One of the things that came to me this past week was the oddest thought about philosophy. By that I mean: what does that mean to be in the Realm? To be of the Realm? Then I also remembered that, this week, I am giving a speech to a classroom of students. That brought me to wonder about the Realm, about what teaching is like there …
The Path from Truth to Love
When the summer begins to turn, the winds start to chill (just a touch), and the thoughts of those who have just, ever so recently, found their way to the Realm, turn toward just what they have gotten into, there’s one special time that comes for each succubi only once.
Some might think of it as orientation, some others their first real day of being truly part of the Realm.
For Tera, it is a moment that means so very much to her. It’s that moment when the truth is spoken.
Some might expect Tera to be lecturing, to fill up a hall with a hundred or so new succubi and incubi. She might be standing at the lectern, a ream of paper in front of her, perhaps some slides to emphasize her points.
The thing is … that’s not exactly how it goes …
It all starts with a silver card, about three inches by five. A simple message is written upon the card in a flowing cursive script, quite obviously feminine. This card is usually found somewhere on that first day after new succubi and iIncubi meet their tailselves for the first time. Some find the card on a table or pinned to a chair. It could be stuck with a piece of duct tape to a mirror or dangling from a thread outside of their front door. One might open a book and find it replacing the bookmark for the page they last were on; others might be looking for RediWhip in their fridge and find the card stuck to the can itself.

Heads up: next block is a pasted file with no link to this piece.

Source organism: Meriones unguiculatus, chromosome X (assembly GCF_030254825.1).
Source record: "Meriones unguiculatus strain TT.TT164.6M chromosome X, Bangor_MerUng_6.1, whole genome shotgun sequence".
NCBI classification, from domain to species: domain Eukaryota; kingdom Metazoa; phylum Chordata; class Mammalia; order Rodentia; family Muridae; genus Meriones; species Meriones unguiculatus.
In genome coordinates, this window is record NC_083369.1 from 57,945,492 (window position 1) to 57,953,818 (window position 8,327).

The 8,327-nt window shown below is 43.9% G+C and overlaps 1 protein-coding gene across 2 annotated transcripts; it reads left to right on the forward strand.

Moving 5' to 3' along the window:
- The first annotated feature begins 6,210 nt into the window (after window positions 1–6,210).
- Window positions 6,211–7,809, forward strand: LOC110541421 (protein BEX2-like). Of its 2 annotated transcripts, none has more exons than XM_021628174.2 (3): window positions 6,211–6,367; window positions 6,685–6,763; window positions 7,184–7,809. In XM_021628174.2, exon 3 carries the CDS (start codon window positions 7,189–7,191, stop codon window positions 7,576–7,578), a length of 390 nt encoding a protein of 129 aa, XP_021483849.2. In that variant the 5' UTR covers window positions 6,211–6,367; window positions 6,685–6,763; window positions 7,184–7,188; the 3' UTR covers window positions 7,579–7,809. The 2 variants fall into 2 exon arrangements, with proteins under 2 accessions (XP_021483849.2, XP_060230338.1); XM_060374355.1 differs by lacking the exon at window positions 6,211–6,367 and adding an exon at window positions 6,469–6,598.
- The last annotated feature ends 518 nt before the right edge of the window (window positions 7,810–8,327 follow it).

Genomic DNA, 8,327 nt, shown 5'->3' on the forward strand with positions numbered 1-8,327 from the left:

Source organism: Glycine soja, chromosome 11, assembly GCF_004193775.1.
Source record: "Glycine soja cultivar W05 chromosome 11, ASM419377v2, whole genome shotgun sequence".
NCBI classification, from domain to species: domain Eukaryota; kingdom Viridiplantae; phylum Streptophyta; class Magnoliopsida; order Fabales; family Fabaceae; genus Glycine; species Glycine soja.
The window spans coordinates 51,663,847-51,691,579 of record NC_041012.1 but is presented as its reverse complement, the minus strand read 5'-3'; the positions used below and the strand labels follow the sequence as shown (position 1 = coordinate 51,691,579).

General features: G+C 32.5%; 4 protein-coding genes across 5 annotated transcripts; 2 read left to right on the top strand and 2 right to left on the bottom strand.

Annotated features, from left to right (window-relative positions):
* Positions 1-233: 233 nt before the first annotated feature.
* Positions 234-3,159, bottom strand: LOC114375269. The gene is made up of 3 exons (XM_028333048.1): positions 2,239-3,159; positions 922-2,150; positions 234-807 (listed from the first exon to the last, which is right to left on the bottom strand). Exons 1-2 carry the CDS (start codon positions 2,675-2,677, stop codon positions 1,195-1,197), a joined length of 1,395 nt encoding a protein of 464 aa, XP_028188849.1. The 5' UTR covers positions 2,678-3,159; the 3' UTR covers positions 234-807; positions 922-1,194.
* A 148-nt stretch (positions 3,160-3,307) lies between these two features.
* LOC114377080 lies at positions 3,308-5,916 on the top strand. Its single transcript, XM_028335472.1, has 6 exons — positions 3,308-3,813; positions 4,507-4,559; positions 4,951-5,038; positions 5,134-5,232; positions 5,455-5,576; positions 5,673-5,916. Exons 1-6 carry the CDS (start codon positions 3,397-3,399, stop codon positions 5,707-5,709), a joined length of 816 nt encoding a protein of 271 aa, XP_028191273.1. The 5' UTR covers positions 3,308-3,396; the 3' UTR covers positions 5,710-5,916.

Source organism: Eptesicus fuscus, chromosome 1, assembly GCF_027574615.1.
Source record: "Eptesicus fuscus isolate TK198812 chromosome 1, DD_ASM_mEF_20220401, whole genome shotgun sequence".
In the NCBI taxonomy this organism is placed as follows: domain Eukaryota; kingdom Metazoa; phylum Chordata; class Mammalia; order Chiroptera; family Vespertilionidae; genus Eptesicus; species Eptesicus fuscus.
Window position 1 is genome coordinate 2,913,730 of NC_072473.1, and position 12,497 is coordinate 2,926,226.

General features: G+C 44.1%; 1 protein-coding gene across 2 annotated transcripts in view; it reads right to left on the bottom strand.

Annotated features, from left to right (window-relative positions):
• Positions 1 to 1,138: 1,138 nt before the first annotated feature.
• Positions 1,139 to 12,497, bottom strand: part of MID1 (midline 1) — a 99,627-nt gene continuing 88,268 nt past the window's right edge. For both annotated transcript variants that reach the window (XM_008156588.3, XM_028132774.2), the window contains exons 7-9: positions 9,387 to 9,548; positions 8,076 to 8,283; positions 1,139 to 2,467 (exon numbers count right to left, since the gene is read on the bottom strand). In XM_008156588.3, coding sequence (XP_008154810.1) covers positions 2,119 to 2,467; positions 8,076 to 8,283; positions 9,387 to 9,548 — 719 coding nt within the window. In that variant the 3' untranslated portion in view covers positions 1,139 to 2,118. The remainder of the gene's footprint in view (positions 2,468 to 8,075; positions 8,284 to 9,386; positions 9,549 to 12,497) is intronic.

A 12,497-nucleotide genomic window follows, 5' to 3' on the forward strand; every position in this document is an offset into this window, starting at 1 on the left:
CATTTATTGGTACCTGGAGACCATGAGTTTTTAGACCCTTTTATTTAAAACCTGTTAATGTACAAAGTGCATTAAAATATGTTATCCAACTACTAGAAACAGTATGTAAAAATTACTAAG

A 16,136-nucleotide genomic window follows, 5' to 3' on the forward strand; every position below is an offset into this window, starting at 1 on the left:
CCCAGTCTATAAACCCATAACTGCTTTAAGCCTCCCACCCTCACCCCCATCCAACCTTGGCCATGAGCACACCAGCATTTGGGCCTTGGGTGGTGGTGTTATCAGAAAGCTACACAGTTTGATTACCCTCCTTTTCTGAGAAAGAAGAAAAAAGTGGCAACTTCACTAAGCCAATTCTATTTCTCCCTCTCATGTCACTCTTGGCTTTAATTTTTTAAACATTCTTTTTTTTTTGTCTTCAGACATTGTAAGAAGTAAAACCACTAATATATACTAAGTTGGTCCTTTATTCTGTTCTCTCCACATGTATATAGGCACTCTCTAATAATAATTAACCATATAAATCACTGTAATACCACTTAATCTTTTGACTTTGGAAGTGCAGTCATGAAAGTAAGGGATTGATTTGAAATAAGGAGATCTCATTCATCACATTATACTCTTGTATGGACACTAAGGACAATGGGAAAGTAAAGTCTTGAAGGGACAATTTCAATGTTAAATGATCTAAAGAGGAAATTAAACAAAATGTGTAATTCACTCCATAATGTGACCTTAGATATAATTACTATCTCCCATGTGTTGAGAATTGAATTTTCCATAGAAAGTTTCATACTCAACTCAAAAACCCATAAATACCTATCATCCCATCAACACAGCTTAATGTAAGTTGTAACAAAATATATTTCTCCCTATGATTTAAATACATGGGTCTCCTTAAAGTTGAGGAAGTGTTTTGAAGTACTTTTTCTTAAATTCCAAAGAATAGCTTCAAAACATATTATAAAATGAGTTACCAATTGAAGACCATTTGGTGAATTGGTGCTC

Whatever the means, wherever it appears, the card is discovered, and the message upon it is quite clearly and unmistakably Tera’s.
I’d like to tell you a story. Please, come visit the Glen.
You might think that some might shrug the message away, push it to the side perhaps. The RediWhip might be more attractive, or another nearby might be whispering what they could, or might, or most surely will, soon be doing with it. All of this is true; all of this, you might expect, might give some a perfectly good reason not go to find the Glen, whatever it is, wherever it is, but to just pass over the invitation instead. And yet, no one ever walks away from the invitation, Tera’s request. Why?
Perhaps it is because they feel an inner yearning to completely understand just what is happening to them.
Perhaps it is because Tera is the Queen, and it is unwise to ignore royal invitations.
Or perhaps, as Tera herself is so apt to reply, with that bemused smile of hers: “Just because.”